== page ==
A close-up of Leela Chameleon's eye
Image: Alan Henderson
Source: Museum Victoria
Leela the Veiled Chameleon (Chamaeleo calyptratus) came the Museum in 2006, after being discovered on the doorstep of a Melbourne pet shop. It is believed she and two other chameleons had been kept illegally as pets.
Once Museum Live Exhibits staff were certain Leela was a picture of perfect health, she was placed on display in the Melbourne Museum Discovery Centre. Leela quickly became one of the museum's most popular exhibits.
Leela was the smallest of the three chameleons brought in and, much to everyone's surprise, Leela laid a clutch of eggs shortly after her arrival at the museum. However her eggs were not viable.
In 2007 she was again believed to be gravid (carrying eggs). However, months passed and Leela showed no sign of laying her eggs. She was taken to the vet for a check up. Her initial check-up showed the egg development to be normal; however reinspection determined her eggs where infertile.
After much debate it was decided for Leela's welfare that her eggs should be removed. Leela's operation resulted in the removal of over 40 eggs and one of her ovaries.
Staff and visitors alike waited with bated breath for news of her recovery. Much to everyone's relief, the operation was a success. Leela quickly recovered her former health and, in time, returned to her display case in the Discovery Centre.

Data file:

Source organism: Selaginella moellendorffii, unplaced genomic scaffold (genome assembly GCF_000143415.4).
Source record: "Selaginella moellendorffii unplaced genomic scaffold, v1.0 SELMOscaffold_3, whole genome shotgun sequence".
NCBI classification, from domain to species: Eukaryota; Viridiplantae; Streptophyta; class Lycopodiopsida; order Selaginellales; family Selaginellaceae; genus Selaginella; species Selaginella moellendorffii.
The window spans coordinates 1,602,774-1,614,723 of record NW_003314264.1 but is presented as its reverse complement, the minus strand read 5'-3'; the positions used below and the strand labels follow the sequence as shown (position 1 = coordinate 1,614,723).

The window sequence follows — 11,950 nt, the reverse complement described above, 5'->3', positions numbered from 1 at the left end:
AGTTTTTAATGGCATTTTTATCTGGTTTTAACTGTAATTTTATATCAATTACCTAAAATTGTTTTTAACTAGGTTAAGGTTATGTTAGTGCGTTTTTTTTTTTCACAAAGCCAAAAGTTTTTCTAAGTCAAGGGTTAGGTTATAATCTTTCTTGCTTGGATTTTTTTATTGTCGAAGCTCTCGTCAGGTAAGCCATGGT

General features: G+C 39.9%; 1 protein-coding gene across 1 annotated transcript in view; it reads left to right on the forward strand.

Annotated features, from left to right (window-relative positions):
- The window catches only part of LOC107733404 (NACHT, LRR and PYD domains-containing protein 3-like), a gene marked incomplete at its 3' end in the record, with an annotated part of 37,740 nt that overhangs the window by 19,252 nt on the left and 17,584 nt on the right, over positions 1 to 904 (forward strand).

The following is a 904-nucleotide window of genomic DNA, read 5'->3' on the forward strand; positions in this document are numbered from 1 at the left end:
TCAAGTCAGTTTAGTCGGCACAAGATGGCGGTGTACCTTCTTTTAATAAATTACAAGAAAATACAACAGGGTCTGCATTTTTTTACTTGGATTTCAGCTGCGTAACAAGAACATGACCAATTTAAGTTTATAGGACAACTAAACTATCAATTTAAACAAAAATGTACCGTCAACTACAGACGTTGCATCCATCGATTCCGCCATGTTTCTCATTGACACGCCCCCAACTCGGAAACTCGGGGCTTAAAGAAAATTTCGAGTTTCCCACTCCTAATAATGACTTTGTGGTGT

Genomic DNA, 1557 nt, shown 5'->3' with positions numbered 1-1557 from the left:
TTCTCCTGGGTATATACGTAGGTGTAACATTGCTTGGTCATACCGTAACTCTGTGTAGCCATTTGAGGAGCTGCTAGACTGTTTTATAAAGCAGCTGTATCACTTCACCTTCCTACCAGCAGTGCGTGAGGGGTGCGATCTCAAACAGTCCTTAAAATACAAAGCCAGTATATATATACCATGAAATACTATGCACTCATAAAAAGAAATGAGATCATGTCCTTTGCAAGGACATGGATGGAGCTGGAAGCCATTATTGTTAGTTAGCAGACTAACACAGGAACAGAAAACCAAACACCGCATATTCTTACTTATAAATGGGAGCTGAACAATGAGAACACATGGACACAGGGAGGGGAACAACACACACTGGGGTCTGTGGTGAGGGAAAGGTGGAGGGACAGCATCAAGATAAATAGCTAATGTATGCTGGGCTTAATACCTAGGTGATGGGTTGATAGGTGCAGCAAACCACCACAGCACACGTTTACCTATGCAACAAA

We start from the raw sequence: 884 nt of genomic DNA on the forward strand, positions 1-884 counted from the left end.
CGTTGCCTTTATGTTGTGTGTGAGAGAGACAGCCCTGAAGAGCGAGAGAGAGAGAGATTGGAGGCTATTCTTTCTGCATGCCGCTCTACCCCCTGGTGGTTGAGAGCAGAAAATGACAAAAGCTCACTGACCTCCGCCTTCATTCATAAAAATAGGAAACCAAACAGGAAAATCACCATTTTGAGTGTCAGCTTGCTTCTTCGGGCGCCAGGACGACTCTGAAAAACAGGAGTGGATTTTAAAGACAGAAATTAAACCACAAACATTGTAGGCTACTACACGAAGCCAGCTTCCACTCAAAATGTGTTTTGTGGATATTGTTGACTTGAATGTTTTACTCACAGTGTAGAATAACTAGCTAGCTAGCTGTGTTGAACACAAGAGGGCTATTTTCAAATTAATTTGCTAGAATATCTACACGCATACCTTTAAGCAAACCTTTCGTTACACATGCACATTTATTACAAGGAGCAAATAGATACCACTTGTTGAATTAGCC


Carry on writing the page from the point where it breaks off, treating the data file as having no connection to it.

As time passed, Leela's traumatic past and her age started to catch up with her. Leela started to slow down and lose coordination. In 2009, Leela was moved into retirement to a behind-the-scenes enclosure where she could be better cared for. She was also treated daily with a pain reliever to make her more comfortable.
Early in 2011, it was noted that Leela's condition was deteriorating. After several blood tests pathology revealed she was suffering from a major infection. Live Exhibits staff were then faced with the difficult decision of what action to take; exploratory surgery from which she potentially wouldn't recover, or euthanasia to end to unnecessary suffering. Ultimately it came down to a decision based on animal welfare.
On the 12 July 2011 Leela was euthanised. An autopsy was conducted on her body, which revealed two massive tumours on her remaining ovary. Leela's body will now go into the Museum collections.
Over the past seven years visitors and Museum staff have watched this vibrantly-coloured reptile grow from a juvenile into a beautiful adult. She has left her mark on everyone who has met her and is dearly missed by staff and our visitors.